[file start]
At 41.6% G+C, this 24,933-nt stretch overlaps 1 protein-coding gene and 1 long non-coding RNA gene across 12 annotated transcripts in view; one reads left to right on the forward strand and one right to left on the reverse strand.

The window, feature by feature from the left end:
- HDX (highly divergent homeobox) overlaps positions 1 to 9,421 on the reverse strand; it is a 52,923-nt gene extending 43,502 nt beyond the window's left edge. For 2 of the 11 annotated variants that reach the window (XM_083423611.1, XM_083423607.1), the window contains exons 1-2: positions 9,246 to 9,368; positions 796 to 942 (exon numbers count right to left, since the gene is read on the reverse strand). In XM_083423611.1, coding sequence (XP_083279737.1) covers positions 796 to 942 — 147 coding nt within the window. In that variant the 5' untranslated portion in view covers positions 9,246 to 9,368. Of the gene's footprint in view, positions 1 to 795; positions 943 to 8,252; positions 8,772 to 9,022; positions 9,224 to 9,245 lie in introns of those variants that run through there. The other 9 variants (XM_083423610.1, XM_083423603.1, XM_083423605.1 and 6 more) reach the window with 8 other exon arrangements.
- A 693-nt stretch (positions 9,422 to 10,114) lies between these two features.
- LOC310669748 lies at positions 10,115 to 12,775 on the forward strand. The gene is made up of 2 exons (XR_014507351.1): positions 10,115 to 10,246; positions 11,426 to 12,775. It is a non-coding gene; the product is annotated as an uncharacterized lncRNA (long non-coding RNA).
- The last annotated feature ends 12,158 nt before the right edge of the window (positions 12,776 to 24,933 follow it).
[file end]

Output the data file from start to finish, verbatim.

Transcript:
At 41.6% G+C, this 24,933-nt stretch overlaps 1 protein-coding gene and 1 long non-coding RNA gene across 12 annotated transcripts in view; one reads left to right on the forward strand and one right to left on the reverse strand.

The window, feature by feature from the left end:
- HDX (highly divergent homeobox) overlaps positions 1 to 9,421 on the reverse strand; it is a 52,923-nt gene extending 43,502 nt beyond the window's left edge. For 2 of the 11 annotated variants that reach the window (XM_083423611.1, XM_083423607.1), the window contains exons 1-2: positions 9,246 to 9,368; positions 796 to 942 (exon numbers count right to left, since the gene is read on the reverse strand). In XM_083423611.1, coding sequence (XP_083279737.1) covers positions 796 to 942 — 147 coding nt within the window. In that variant the 5' untranslated portion in view covers positions 9,246 to 9,368. Of the gene's footprint in view, positions 1 to 795; positions 943 to 8,252; positions 8,772 to 9,022; positions 9,224 to 9,245 lie in introns of those variants that run through there. The other 9 variants (XM_083423610.1, XM_083423603.1, XM_083423605.1 and 6 more) reach the window with 8 other exon arrangements.
- A 693-nt stretch (positions 9,422 to 10,114) lies between these two features.
- LOC310669748 lies at positions 10,115 to 12,775 on the forward strand. The gene is made up of 2 exons (XR_014507351.1): positions 10,115 to 10,246; positions 11,426 to 12,775. It is a non-coding gene; the product is annotated as an uncharacterized lncRNA (long non-coding RNA).
- The last annotated feature ends 12,158 nt before the right edge of the window (positions 12,776 to 24,933 follow it).